Am looking for some advice. Last May (2010) due to financial constraints I needed to find work away from home. Local wages just didn't meet the bills and subsequently I find myself in England during the week and back home in Wales at weekends. Trouble is, I can't tell if my DS of 14 is troubled/pleased/bothered/upset...... ( at this stage I should mention that DS has Aspergers Syndrome, which tends to mean that normal teenagerdom is exaggerated)
At home there is DH, DS and DH's dad (all boys together) and yes relocation ( when I finally get a perm role) is an option but not until DS has done his GCSEs and possibly A levels, so the situation isn't likely to improve for a couple of years..
In true teenage style, if I ask DS, how he is I get a grunt, if he's happy I get the same reaction... he spends alot of time in his room ( which I guess is normal teenage behaviour).. He is not any moodier since I started working away, in fact there has been no change in his personality at all, should I take this as a good thing?
I think I may have more of a problem with it than everyone else in the household.. I feel so guilty... but I know I have to keep a roof over the families head. Any advice offered is gratefully received...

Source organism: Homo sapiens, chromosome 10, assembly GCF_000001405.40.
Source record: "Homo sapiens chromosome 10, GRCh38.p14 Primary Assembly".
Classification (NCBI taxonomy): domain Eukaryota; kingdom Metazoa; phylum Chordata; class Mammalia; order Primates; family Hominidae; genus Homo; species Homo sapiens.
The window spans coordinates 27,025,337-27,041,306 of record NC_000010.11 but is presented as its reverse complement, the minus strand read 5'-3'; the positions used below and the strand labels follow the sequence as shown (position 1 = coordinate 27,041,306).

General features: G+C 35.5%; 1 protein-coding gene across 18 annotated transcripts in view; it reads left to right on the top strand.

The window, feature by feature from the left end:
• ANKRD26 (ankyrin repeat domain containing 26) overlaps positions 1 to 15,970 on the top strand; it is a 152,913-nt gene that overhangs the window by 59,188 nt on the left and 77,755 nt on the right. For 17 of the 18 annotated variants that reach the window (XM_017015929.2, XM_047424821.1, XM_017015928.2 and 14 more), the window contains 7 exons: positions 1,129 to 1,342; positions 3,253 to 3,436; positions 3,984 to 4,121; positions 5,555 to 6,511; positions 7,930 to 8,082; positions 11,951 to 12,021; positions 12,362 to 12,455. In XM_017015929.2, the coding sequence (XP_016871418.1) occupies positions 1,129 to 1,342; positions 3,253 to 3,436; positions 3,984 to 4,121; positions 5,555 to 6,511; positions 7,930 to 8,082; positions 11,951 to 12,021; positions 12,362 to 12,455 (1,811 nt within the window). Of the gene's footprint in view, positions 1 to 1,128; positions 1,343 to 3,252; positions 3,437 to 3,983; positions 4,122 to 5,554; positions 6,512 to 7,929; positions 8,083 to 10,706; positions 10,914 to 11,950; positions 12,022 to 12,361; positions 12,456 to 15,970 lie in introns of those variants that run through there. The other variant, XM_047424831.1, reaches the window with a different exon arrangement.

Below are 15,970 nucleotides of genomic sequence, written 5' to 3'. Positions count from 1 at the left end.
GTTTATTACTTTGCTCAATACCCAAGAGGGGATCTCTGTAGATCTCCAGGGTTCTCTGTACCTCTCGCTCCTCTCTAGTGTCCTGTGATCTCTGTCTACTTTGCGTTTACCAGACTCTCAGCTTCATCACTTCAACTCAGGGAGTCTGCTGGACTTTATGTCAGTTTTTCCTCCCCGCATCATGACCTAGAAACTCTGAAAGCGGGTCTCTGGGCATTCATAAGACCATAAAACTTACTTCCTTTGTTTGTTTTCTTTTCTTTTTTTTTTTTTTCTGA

I would think that, if he doesn't seem upset and his behaviour and personality haven't changed, then he is fine about it. I know it can be hard to tell with teens, and the Aspergers will make him less communicative still, but they generally have ways of showing their displeasure at things even if they can't/won't tell you why.
Do his dad and grandad say he's fine during the week too? He's not playing them up all week then going silent at the weekend? If they think he's the same all week then I think you have to assume he's fine about it, and accept the fact that he's not upset! It probably feels a bit hurtful that he (and your DH) manage fine without you, and the guilt of not being there will always make you worry. But it sounds like it's ok, and the continuing routines of the house are reassuring to your DS.